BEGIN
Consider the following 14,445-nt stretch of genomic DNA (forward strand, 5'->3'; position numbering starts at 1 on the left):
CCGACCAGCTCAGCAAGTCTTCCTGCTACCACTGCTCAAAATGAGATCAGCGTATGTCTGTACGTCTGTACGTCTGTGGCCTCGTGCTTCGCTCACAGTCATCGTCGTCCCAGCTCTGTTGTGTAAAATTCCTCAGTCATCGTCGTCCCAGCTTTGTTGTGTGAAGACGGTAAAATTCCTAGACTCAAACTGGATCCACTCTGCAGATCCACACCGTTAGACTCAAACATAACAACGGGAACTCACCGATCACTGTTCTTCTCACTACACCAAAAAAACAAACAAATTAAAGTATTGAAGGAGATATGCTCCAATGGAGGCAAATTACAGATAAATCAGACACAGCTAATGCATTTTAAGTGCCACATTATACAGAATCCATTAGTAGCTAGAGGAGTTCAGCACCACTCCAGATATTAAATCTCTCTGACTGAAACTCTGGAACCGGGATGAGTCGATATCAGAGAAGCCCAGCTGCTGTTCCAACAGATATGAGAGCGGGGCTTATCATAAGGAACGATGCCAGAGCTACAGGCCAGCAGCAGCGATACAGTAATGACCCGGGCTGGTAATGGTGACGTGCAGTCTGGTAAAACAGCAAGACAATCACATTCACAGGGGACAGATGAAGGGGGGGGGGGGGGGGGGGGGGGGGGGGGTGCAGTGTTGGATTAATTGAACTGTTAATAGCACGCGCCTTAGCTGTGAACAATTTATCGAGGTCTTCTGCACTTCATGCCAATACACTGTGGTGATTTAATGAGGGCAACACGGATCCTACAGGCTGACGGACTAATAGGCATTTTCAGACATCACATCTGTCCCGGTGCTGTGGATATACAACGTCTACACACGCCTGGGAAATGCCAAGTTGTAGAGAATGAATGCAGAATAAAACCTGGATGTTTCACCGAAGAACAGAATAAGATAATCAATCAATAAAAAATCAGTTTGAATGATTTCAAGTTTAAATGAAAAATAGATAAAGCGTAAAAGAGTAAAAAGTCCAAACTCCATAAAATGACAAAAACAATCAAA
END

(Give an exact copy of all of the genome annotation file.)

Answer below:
Consider the following 14,445-nt stretch of genomic DNA (forward strand, 5'->3'; position numbering starts at 1 on the left):
CCGACCAGCTCAGCAAGTCTTCCTGCTACCACTGCTCAAAATGAGATCAGCGTATGTCTGTACGTCTGTACGTCTGTGGCCTCGTGCTTCGCTCACAGTCATCGTCGTCCCAGCTCTGTTGTGTAAAATTCCTCAGTCATCGTCGTCCCAGCTTTGTTGTGTGAAGACGGTAAAATTCCTAGACTCAAACTGGATCCACTCTGCAGATCCACACCGTTAGACTCAAACATAACAACGGGAACTCACCGATCACTGTTCTTCTCACTACACCAAAAAAACAAACAAATTAAAGTATTGAAGGAGATATGCTCCAATGGAGGCAAATTACAGATAAATCAGACACAGCTAATGCATTTTAAGTGCCACATTATACAGAATCCATTAGTAGCTAGAGGAGTTCAGCACCACTCCAGATATTAAATCTCTCTGACTGAAACTCTGGAACCGGGATGAGTCGATATCAGAGAAGCCCAGCTGCTGTTCCAACAGATATGAGAGCGGGGCTTATCATAAGGAACGATGCCAGAGCTACAGGCCAGCAGCAGCGATACAGTAATGACCCGGGCTGGTAATGGTGACGTGCAGTCTGGTAAAACAGCAAGACAATCACATTCACAGGGGACAGATGAAGGGGGGGGGGGGGGGGGGGGGGGGGGGGGTGCAGTGTTGGATTAATTGAACTGTTAATAGCACGCGCCTTAGCTGTGAACAATTTATCGAGGTCTTCTGCACTTCATGCCAATACACTGTGGTGATTTAATGAGGGCAACACGGATCCTACAGGCTGACGGACTAATAGGCATTTTCAGACATCACATCTGTCCCGGTGCTGTGGATATACAACGTCTACACACGCCTGGGAAATGCCAAGTTGTAGAGAATGAATGCAGAATAAAACCTGGATGTTTCACCGAAGAACAGAATAAGATAATCAATCAATAAAAAATCAGTTTGAATGATTTCAAGTTTAAATGAAAAATAGATAAAGCGTAAAAGAGTAAAAAGTCCAAACTCCATAAAATGACAAAAACAATCAAA